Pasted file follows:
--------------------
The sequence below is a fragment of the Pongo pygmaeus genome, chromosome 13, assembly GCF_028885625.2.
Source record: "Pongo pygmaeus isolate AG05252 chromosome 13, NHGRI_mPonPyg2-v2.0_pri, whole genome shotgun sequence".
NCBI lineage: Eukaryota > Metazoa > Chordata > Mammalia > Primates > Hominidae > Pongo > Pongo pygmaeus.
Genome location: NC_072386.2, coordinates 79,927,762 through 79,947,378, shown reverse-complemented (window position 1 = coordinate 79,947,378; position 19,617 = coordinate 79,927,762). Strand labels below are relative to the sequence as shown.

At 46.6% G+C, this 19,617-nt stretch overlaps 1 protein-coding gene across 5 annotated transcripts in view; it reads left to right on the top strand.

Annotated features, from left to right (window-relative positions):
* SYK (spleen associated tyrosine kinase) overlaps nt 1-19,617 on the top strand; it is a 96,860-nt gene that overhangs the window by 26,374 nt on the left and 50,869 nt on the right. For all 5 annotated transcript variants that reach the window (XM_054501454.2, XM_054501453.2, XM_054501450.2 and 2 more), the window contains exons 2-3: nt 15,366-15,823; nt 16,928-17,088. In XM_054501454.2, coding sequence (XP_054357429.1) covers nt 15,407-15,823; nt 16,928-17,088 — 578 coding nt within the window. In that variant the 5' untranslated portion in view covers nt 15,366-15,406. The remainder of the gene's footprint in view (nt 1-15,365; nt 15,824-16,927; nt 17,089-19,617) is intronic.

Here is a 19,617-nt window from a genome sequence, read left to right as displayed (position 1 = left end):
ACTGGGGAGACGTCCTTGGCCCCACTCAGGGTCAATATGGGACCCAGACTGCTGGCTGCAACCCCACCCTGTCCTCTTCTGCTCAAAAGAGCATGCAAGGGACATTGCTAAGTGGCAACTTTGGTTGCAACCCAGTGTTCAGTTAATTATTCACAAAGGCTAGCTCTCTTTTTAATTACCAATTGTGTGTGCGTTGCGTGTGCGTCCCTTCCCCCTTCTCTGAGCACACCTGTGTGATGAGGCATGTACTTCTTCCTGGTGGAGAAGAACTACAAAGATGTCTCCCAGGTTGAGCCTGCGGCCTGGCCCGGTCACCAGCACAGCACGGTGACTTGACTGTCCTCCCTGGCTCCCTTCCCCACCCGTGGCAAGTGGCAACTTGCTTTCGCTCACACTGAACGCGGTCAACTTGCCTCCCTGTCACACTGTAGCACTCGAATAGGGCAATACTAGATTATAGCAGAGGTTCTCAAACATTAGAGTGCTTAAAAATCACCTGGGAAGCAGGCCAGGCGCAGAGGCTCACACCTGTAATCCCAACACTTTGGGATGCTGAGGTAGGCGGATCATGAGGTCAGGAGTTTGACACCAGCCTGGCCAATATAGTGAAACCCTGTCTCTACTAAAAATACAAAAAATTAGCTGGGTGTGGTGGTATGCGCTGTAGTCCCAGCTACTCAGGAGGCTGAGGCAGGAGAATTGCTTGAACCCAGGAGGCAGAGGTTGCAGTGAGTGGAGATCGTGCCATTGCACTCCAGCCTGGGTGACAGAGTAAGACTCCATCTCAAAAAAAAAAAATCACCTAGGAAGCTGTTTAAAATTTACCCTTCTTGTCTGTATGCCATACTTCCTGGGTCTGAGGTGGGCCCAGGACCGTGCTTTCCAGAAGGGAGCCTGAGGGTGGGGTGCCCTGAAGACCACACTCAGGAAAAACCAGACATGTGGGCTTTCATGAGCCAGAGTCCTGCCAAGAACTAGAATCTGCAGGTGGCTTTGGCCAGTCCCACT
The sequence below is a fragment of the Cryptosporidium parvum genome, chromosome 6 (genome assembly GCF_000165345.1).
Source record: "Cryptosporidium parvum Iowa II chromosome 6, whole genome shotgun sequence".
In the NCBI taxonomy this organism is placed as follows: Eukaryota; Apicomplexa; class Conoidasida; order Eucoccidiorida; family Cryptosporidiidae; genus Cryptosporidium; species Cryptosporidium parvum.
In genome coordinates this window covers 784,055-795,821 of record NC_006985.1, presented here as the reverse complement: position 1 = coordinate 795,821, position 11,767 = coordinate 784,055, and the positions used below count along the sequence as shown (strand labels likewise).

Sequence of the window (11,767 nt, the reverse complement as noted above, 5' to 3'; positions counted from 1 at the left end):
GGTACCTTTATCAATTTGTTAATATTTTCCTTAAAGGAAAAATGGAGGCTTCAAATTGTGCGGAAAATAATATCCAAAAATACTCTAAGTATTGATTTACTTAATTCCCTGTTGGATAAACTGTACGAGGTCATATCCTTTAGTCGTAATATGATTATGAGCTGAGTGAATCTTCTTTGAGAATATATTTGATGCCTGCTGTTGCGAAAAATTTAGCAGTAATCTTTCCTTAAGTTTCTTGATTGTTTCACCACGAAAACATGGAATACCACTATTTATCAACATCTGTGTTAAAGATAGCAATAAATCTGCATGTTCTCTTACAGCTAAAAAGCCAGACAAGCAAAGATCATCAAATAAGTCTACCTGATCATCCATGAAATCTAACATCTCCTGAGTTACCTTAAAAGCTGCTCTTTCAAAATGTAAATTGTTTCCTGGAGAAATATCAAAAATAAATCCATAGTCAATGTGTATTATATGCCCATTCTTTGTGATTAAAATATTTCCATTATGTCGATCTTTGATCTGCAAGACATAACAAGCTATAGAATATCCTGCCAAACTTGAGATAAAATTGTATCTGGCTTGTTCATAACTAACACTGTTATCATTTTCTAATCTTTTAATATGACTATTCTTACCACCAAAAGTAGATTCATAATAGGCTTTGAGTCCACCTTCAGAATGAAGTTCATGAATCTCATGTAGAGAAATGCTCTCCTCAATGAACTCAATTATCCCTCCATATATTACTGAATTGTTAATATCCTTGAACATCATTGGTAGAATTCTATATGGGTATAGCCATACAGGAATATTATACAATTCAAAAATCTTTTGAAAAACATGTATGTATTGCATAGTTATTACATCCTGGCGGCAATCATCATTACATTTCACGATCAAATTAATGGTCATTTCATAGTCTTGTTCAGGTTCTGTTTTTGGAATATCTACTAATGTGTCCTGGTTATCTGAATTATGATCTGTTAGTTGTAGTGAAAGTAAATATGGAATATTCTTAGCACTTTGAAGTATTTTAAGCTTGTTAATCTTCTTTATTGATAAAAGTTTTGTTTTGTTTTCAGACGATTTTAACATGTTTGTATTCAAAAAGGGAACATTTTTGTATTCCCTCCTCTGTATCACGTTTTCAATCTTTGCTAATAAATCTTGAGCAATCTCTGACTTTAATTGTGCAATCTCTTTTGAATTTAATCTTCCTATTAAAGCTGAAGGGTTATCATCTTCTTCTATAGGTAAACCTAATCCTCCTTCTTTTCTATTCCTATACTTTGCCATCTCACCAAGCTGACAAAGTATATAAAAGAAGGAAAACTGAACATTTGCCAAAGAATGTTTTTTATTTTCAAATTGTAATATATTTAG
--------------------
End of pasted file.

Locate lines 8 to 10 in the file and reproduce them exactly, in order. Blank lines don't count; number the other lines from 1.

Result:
Here is a 19,617-nt window from a genome sequence, read left to right as displayed (position 1 = left end):
ACTGGGGAGACGTCCTTGGCCCCACTCAGGGTCAATATGGGACCCAGACTGCTGGCTGCAACCCCACCCTGTCCTCTTCTGCTCAAAAGAGCATGCAAGGGACATTGCTAAGTGGCAACTTTGGTTGCAACCCAGTGTTCAGTTAATTATTCACAAAGGCTAGCTCTCTTTTTAATTACCAATTGTGTGTGCGTTGCGTGTGCGTCCCTTCCCCCTTCTCTGAGCACACCTGTGTGATGAGGCATGTACTTCTTCCTGGTGGAGAAGAACTACAAAGATGTCTCCCAGGTTGAGCCTGCGGCCTGGCCCGGTCACCAGCACAGCACGGTGACTTGACTGTCCTCCCTGGCTCCCTTCCCCACCCGTGGCAAGTGGCAACTTGCTTTCGCTCACACTGAACGCGGTCAACTTGCCTCCCTGTCACACTGTAGCACTCGAATAGGGCAATACTAGATTATAGCAGAGGTTCTCAAACATTAGAGTGCTTAAAAATCACCTGGGAAGCAGGCCAGGCGCAGAGGCTCACACCTGTAATCCCAACACTTTGGGATGCTGAGGTAGGCGGATCATGAGGTCAGGAGTTTGACACCAGCCTGGCCAATATAGTGAAACCCTGTCTCTACTAAAAATACAAAAAATTAGCTGGGTGTGGTGGTATGCGCTGTAGTCCCAGCTACTCAGGAGGCTGAGGCAGGAGAATTGCTTGAACCCAGGAGGCAGAGGTTGCAGTGAGTGGAGATCGTGCCATTGCACTCCAGCCTGGGTGACAGAGTAAGACTCCATCTCAAAAAAAAAAAATCACCTAGGAAGCTGTTTAAAATTTACCCTTCTTGTCTGTATGCCATACTTCCTGGGTCTGAGGTGGGCCCAGGACCGTGCTTTCCAGAAGGGAGCCTGAGGGTGGGGTGCCCTGAAGACCACACTCAGGAAAAACCAGACATGTGGGCTTTCATGAGCCAGAGTCCTGCCAAGAACTAGAATCTGCAGGTGGCTTTGGCCAGTCCCACT
The sequence below is a fragment of the Cryptosporidium parvum genome, chromosome 6 (genome assembly GCF_000165345.1).